How it works D3O armor
Why is it so special?
What's the secret behind D3O?
Wikipedia says that D3O is dilatants non-Newtonian fluid. What does it mean? Although it sounds very scientific, we are currently using this type of materials. What about shampoo or toothpaste? Even ketchup and blood are non-Newtonian fluids.
In order to understand what the secret behind D3O is, let's find out what is a Newtonian fluid. Let's imagine some flowing oil. This oil has a viscosity and over it acts the gravitation force, causing a viscous stress. The last term changes the oil's deformation over time. In this case, the viscous stress is linearly proportional with the deformation's change, so the oil is Newtonian fluid. So, the non-Newtonian fluid is the material which doesn't respect this condition.
Newtonian vs. non-Newtonian fluids
How D3O works?
We stated the fact that D3O is a non-Newtonian fluid. It's time to understand how it works. The main principle is simple. When moved gently and slowly, the material flows. But, if it's about a shock, quickly, the molecules lock together. The aim is to absorb and dissipate the shock's energy. Let's make an analogy with the interaction between you and another human being. If you say "May you open the window, please?” probably that person will open it. But, if you scream "OPEN THAT WINDOW RIGHT NOW!” nobody will listen to you. Your roar is the shock and the "please" word is the gently moving.
How much does D3O protects you?
What is the D3O name's origin?
According to allsportprotection.com, the origin of D3O is partially a mystery. The manufacture says only "No comment", but there are already 2 legends. One of them tells that D3O is the room's name where the material was invented. Another one says that it's about the secret chemical compound.
Did you know that even D3O has a history?
It was invented by Richard Palmer, a British engineer, in 1999, at the University of Hertfordshire. The inventor found the "D3O Lab" to develop and market it. The material has such a great proprieties than the UK Ministry of Defense awarded the lab with 100,000 £ in order to use it for anti-bullet helmets.
How should you take care of it?
D3O is something new and sounds pretty good. A flexible material which strengthens because of a shock is definitely protecting more than a normal one. But it has disadvantages, too. One of them is the special care that you need to offer.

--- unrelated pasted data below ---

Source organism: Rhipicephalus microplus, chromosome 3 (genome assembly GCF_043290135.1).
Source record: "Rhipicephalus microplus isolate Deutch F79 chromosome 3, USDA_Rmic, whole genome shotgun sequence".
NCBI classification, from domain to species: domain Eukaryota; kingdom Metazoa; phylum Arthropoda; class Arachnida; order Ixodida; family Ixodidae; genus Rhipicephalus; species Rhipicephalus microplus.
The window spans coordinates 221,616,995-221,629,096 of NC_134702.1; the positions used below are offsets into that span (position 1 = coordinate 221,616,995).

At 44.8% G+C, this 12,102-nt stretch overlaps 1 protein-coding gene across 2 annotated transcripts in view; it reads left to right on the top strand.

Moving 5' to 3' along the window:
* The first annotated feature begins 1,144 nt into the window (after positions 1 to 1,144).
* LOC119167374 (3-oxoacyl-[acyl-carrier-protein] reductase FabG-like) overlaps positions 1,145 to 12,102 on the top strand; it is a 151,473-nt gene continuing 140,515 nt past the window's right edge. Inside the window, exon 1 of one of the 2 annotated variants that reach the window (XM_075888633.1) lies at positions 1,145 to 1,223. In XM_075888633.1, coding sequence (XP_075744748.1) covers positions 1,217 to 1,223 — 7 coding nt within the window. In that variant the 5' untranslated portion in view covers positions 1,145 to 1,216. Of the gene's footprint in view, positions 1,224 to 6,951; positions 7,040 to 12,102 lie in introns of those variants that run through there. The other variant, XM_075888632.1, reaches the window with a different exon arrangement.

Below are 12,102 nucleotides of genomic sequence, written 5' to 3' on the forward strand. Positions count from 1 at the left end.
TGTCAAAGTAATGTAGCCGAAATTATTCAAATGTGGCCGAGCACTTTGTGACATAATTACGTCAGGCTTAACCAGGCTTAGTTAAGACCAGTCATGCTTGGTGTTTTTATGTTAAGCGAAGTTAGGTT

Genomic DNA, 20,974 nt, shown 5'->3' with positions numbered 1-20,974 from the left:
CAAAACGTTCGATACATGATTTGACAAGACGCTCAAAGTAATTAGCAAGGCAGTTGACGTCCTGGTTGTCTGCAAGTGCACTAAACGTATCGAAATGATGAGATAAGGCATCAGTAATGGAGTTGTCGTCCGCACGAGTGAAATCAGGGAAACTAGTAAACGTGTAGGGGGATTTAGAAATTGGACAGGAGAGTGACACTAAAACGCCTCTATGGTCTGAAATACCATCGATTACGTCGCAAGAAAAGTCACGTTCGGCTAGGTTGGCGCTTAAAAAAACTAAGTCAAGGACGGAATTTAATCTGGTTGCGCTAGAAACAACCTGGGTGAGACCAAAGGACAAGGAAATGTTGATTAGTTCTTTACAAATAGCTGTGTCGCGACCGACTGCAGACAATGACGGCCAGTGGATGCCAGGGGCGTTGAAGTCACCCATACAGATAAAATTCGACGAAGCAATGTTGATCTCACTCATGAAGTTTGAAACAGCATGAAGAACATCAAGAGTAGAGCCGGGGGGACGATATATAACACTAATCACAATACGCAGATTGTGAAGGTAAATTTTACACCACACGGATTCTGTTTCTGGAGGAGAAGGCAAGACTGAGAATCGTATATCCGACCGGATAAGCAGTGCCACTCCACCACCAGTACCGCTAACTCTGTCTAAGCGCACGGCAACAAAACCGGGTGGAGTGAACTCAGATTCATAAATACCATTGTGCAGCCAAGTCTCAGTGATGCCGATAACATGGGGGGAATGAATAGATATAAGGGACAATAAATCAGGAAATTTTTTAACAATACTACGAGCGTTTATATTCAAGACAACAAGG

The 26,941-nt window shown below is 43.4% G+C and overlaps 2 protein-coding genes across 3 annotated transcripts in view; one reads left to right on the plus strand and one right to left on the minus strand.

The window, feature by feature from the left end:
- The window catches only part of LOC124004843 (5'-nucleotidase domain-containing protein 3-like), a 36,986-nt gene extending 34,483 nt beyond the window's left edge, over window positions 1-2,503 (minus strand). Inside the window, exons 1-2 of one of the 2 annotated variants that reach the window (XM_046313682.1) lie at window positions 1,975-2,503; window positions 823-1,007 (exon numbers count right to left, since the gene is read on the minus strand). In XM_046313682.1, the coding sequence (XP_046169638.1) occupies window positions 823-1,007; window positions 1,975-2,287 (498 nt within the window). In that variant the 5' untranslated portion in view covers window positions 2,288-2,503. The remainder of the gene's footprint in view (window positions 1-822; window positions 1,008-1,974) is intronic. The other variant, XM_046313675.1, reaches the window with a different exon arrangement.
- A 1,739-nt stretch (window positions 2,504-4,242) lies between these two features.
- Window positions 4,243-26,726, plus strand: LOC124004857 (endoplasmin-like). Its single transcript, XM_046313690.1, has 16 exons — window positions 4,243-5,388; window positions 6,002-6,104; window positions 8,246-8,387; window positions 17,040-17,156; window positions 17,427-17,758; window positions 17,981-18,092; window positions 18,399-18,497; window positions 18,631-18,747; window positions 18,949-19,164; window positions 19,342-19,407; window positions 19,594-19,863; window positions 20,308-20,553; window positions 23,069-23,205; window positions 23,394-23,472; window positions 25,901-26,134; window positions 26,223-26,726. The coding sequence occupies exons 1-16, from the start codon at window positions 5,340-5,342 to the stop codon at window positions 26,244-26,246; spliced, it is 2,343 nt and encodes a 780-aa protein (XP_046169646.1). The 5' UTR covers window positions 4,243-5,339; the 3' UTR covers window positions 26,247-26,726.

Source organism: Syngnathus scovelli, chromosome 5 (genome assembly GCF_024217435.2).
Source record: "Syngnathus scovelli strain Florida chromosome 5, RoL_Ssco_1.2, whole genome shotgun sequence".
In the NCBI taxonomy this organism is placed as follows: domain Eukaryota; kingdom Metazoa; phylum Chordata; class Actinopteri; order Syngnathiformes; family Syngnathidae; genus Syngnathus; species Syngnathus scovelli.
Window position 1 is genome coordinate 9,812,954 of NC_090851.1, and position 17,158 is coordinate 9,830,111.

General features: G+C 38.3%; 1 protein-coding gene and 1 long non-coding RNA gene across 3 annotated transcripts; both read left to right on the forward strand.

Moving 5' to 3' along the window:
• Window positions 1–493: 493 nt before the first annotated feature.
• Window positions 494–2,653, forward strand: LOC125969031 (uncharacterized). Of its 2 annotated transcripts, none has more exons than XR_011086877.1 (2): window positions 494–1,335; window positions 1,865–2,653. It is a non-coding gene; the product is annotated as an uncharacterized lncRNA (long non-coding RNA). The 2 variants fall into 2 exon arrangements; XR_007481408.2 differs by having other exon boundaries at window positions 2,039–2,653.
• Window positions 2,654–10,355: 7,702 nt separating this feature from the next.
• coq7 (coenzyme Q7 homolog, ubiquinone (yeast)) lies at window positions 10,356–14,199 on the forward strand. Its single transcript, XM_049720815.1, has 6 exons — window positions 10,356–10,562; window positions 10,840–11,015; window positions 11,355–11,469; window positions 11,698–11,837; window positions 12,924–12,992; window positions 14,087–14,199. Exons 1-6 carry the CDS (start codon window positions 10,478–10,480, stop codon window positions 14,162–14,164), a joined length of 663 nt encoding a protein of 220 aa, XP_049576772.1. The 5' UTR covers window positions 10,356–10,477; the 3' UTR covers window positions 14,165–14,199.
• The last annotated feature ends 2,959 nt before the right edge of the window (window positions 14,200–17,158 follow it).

For example, you have to store it into a ventilated and dry place, out of sunlight. You shouldn't store it under heavy objects or in extreme temperatures. Also, you shouldn't fold it.
What if it started raining before arriving at home? Well, you first have to dry the protection and only after that to store it, but you're not allowed to use hair dryers or other heaters. You just need the same ventilated, dry space.
Fortunately, the D3O can be cleaned only with a damp cloth, without any detergent.
The last rule: do not modify any part of the product.
Manufacturer's personal note
Please, always remember this:
No personal protection equipment can offer complete protection against all injuries. The user hereby agrees to absolve the manufacturer of all liability in respect of any personal injury.
In which products do you find it?
There are many equipment manufacturers which choose to use D3O as protections. One of them is Richa, which uses the limb and back protectors. Another one is ICON. It integrated this material into all the jackets, pants, gloves and footwear. Furygan, a French brand, likes the D3O for the limb protectors. Belstaff, a luxurious brand, uses it in the Pure Motorcycle Collection.
These are not the only ones. D3O was adopted by Tucano Urbano and Klim, too. Held, a family-run business is also a fan of it. Hyod proved that this material is suited for racers, too. For example, Ryuichi Kiyonari wore equipment with D3O when won several championships. The last, but not the worst, Rukka used this material in order to create an improved one.
D3O is not used only in motorcycle industry. Every field that needs something anti-shock is happy to try it. Until now, the applications are in sports, footwear, electronics, industry, medicine, and defense and law enforcement.